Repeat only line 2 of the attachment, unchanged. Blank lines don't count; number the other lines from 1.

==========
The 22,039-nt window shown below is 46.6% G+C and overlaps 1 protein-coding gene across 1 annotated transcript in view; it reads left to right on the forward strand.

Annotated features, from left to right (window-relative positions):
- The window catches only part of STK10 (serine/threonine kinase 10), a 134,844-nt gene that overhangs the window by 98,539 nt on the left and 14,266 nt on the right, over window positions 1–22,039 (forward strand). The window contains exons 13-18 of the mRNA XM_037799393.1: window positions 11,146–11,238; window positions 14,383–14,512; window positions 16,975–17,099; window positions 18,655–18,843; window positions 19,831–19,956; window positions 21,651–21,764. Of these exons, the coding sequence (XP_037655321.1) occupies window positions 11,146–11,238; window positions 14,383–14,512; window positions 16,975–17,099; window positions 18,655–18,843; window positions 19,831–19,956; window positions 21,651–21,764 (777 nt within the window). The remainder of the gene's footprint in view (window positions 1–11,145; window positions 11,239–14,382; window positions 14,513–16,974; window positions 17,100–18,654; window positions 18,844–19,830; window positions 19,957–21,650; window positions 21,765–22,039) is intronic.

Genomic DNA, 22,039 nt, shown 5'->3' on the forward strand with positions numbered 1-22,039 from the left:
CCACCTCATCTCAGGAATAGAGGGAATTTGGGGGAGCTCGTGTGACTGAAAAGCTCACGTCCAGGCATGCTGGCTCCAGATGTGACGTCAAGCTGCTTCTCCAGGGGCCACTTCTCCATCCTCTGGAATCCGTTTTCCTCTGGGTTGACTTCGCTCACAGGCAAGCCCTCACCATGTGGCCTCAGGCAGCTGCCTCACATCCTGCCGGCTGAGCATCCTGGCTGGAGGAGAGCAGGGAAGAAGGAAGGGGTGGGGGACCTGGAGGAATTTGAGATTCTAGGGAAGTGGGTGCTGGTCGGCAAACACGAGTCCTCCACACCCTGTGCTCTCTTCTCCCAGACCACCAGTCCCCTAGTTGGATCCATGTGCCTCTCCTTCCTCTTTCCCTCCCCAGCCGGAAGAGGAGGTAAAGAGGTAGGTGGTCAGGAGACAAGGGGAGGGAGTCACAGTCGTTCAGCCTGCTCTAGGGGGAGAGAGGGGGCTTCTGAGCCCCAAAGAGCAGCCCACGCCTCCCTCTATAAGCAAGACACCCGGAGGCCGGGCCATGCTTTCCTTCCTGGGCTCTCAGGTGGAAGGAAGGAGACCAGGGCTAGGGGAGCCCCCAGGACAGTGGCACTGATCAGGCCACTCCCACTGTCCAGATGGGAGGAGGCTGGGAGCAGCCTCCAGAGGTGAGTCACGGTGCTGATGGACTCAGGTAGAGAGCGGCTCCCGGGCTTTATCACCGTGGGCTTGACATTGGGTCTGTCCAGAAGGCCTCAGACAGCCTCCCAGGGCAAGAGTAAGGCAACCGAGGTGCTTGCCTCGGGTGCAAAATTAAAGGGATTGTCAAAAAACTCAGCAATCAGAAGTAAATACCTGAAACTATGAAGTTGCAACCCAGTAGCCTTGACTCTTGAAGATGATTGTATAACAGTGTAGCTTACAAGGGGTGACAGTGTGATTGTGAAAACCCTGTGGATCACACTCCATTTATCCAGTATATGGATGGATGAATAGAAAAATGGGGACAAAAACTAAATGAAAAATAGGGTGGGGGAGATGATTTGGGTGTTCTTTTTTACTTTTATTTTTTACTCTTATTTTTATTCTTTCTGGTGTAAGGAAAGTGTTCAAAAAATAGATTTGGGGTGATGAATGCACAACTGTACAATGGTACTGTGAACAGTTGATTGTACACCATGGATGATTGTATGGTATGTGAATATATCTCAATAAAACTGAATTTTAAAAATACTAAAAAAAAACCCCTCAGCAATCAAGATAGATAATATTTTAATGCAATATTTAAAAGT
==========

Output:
Annotated features, from left to right (window-relative positions):